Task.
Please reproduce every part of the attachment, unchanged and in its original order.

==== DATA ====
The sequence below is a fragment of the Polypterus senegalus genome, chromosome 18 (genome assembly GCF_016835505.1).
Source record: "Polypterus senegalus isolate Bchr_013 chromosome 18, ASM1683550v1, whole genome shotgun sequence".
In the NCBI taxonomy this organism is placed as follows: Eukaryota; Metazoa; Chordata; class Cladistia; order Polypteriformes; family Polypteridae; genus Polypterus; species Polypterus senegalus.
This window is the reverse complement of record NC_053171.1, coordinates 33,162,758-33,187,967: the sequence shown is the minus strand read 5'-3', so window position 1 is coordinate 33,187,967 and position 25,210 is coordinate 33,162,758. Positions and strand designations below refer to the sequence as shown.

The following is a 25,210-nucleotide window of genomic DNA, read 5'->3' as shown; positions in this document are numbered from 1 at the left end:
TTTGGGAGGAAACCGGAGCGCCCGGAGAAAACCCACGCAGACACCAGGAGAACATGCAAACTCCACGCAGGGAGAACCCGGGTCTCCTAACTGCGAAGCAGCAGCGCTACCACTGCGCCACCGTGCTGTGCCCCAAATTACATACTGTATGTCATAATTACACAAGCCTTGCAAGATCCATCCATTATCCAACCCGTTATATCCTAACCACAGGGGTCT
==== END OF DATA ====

The sequence below is a fragment of the Polypterus senegalus genome, chromosome 18 (genome assembly GCF_016835505.1).
Source record: "Polypterus senegalus isolate Bchr_013 chromosome 18, ASM1683550v1, whole genome shotgun sequence".
In the NCBI taxonomy this organism is placed as follows: Eukaryota; Metazoa; Chordata; class Cladistia; order Polypteriformes; family Polypteridae; genus Polypterus; species Polypterus senegalus.
This window is the reverse complement of record NC_053171.1, coordinates 33,162,758-33,187,967: the sequence shown is the minus strand read 5'-3', so window position 1 is coordinate 33,187,967 and position 25,210 is coordinate 33,162,758. Positions and strand designations below refer to the sequence as shown.

The following is a 25,210-nucleotide window of genomic DNA, read 5'->3' as shown; positions in this document are numbered from 1 at the left end:
TTTGGGAGGAAACCGGAGCGCCCGGAGAAAACCCACGCAGACACCAGGAGAACATGCAAACTCCACGCAGGGAGAACCCGGGTCTCCTAACTGCGAAGCAGCAGCGCTACCACTGCGCCACCGTGCTGTGCCCCAAATTACATACTGTATGTCATAATTACACAAGCCTTGCAAGATCCATCCATTATCCAACCCGTTATATCCTAACCACAGGGGTCT